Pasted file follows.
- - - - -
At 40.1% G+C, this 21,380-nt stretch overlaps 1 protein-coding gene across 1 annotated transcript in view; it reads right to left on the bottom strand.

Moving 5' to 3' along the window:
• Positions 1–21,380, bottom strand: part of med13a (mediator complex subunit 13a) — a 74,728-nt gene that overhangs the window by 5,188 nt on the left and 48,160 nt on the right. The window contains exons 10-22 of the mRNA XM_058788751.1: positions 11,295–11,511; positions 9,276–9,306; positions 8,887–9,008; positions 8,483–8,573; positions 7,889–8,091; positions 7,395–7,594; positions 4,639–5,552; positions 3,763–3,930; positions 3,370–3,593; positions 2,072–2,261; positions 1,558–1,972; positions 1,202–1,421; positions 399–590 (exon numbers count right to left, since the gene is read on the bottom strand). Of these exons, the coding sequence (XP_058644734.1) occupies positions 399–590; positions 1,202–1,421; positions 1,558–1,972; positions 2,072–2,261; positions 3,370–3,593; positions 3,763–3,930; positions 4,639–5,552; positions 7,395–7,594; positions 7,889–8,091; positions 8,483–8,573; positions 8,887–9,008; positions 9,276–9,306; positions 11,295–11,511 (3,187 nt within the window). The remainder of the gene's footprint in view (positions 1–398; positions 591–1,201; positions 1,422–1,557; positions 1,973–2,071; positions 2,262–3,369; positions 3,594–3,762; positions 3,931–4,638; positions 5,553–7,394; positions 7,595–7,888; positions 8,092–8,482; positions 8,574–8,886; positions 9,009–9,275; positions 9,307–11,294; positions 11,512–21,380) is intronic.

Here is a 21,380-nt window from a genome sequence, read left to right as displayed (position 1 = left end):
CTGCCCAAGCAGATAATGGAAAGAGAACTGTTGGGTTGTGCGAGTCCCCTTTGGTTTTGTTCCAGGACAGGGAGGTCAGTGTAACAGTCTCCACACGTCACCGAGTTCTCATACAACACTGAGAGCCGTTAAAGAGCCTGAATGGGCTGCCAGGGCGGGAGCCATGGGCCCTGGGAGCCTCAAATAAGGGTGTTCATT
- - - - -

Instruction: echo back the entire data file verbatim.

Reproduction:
At 40.1% G+C, this 21,380-nt stretch overlaps 1 protein-coding gene across 1 annotated transcript in view; it reads right to left on the bottom strand.

Moving 5' to 3' along the window:
• Positions 1–21,380, bottom strand: part of med13a (mediator complex subunit 13a) — a 74,728-nt gene that overhangs the window by 5,188 nt on the left and 48,160 nt on the right. The window contains exons 10-22 of the mRNA XM_058788751.1: positions 11,295–11,511; positions 9,276–9,306; positions 8,887–9,008; positions 8,483–8,573; positions 7,889–8,091; positions 7,395–7,594; positions 4,639–5,552; positions 3,763–3,930; positions 3,370–3,593; positions 2,072–2,261; positions 1,558–1,972; positions 1,202–1,421; positions 399–590 (exon numbers count right to left, since the gene is read on the bottom strand). Of these exons, the coding sequence (XP_058644734.1) occupies positions 399–590; positions 1,202–1,421; positions 1,558–1,972; positions 2,072–2,261; positions 3,370–3,593; positions 3,763–3,930; positions 4,639–5,552; positions 7,395–7,594; positions 7,889–8,091; positions 8,483–8,573; positions 8,887–9,008; positions 9,276–9,306; positions 11,295–11,511 (3,187 nt within the window). The remainder of the gene's footprint in view (positions 1–398; positions 591–1,201; positions 1,422–1,557; positions 1,973–2,071; positions 2,262–3,369; positions 3,594–3,762; positions 3,931–4,638; positions 5,553–7,394; positions 7,595–7,888; positions 8,092–8,482; positions 8,574–8,886; positions 9,009–9,275; positions 9,307–11,294; positions 11,512–21,380) is intronic.

Here is a 21,380-nt window from a genome sequence, read left to right as displayed (position 1 = left end):
CTGCCCAAGCAGATAATGGAAAGAGAACTGTTGGGTTGTGCGAGTCCCCTTTGGTTTTGTTCCAGGACAGGGAGGTCAGTGTAACAGTCTCCACACGTCACCGAGTTCTCATACAACACTGAGAGCCGTTAAAGAGCCTGAATGGGCTGCCAGGGCGGGAGCCATGGGCCCTGGGAGCCTCAAATAAGGGTGTTCATT